Step Into a Noisy, Chaotic Nigerian Marketplace at The African Art Museum

West African artist Emeka Ogboh’s installation will be the first time the museum has featured a work of sound art

People crowd on road near Balogun Market to shop. Lagos, Nigeria (Photograph by Adolphus Opara, 2008.)
smithsonian.com

It’s Saturday afternoon in Lagos, Nigeria, and crowds of people have descended on Balogun, one of the largest open-air markets in West Africa. Shoppers navigate through the masses, their flip flops smacking the ground as they move between the market’s stalls, where vendors selling fruits and vegetables, beaded jewelry and colorful Dutch wax cloth yell out to them.

The hum of the banter between customers and hawkers is punctuated every so often by the startling honk of a car’s horn from the nearby traffic. Chaotic? Yes. But when merged together this cacophony of voices, cars and moving bodies is nearly rhythmic. And now this medley of sounds finds a home at the National Museum of African Art in Washington, D.C.

Step across the threshold into the museum's "Point of View" gallery to be transported from the quiet of the museum into the ambiance of the bustling and vibrant city of Lagos as captured and reconstructed by Nigerian artist Emeka Ogboh in his exhibit “Market Symphony,” the first work of sound art to be featured at the museum.

There is an interactive element to the show, requiring a visitor to physically step into the gallery to jumpstart the 28-minute-long soundtrack, which begins with the market’s ambient noise emanating from the far corners of the room. An assemblage of 28 round black speakers, each set in the center of a colorfully painted enamelware tray typically used by market vendors to display their goods, hangs from three walls in the gallery. After a few minutes of the initial ambient noise, individual, detectable voices and sounds assemble themselves and transport the listener.

Market Symphony, 2016. Site-specific, mixed-media sound installation (Emeka Ogboh)

Ogboh, whose oeuvre also includes video installations and other visual art, captured the sounds of the Balogun market by wandering all over the market wearing over-the-ear microphones. This allowed him a type of 360-degree field of recording. There is no specific pattern to the sounds featured in the installation, he says. It’s random—just like it would be in the market.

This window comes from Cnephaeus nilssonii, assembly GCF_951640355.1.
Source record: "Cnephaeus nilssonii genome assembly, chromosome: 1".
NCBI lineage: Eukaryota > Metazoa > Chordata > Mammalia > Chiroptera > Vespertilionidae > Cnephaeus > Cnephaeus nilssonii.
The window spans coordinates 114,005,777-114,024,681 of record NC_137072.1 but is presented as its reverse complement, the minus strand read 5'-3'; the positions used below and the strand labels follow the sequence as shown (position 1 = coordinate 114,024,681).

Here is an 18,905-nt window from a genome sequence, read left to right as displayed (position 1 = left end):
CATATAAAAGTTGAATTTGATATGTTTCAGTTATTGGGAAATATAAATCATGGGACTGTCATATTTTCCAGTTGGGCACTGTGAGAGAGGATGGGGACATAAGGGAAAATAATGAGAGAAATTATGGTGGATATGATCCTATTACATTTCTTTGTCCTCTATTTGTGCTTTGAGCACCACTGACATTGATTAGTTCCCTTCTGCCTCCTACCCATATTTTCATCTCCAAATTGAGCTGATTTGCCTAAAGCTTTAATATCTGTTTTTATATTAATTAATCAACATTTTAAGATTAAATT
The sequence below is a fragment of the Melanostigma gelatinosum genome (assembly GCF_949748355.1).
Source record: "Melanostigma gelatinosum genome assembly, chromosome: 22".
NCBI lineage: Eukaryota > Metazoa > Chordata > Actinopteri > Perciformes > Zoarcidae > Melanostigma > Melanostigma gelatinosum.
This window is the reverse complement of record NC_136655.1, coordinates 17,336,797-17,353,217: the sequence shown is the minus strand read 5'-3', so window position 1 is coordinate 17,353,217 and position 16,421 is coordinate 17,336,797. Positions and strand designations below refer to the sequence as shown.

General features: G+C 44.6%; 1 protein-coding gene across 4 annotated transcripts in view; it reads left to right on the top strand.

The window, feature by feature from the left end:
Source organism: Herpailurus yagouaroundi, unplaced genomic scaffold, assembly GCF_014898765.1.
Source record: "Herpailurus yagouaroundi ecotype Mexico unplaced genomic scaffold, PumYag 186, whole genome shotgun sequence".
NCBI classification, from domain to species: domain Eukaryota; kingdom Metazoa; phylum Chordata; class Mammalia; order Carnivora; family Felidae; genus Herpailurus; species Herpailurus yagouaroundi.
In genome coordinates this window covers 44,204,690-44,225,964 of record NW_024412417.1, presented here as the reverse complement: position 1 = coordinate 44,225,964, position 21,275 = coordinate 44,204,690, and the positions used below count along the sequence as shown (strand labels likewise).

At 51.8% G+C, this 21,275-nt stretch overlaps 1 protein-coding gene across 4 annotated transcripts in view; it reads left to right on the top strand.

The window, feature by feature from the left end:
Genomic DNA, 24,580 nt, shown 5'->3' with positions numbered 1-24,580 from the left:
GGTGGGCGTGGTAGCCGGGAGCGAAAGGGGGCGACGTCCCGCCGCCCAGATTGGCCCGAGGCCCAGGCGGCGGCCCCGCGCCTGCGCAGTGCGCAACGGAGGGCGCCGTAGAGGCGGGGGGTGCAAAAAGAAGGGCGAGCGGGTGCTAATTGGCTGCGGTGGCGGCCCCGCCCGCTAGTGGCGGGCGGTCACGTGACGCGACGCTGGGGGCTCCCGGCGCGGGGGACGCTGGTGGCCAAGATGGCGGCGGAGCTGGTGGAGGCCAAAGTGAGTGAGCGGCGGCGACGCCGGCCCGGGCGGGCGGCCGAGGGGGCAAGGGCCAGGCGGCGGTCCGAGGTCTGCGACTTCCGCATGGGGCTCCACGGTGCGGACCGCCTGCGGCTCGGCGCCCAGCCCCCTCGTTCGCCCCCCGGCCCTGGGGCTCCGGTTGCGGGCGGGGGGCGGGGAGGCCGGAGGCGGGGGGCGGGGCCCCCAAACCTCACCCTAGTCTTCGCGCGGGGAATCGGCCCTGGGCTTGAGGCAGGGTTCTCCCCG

The artist has been experimenting with “soundscapes” for many years. He first had the idea that the sounds of his hometown could be art when a friend guessed that he was in Lagos upon hearing the background noise during a phone call. Ogboh has exhibited his sound art all over the world from Addis Ababa to Seattle. In Helsinki, his work inspired a Nigerian student to visit home for the first time in three years when he overheard the sounds of Lagos seeping from the museum while waiting at a bus stop.

Artist Emeka Ogboh brings the sounds of his hometown of Lagos to Washington, D.C. in "Market Symphony." (Adolphus Opara, 2008)

While he has been called a pioneer of this form of art in the African art world, Ogboh argues that there are sound artists everywhere in Africa even if their work does not appear in art galleries. Even the vendors’ yelling to customers is a form of art to Ogboh.

“Lagos is undergoing major infrastructural change,” he says, adding that his work is also a type of preservation. “The sounds are disappearing.” Noting the trend toward building indoor shopping malls in Nigeria, Ogboh thinks his art could one day be important for archiving the unique culture of the city before it falls under the spell of total modernization.

In a room full of sounds is there one “best” place to take everything in? Yes, he says. Right in the middle of the room.

The work of Emeka Ogboh’ in the exhibitions “Market Symphony” will be on view at the Smithsonian’s National Museum of African Art through Sept. 24, 2016.

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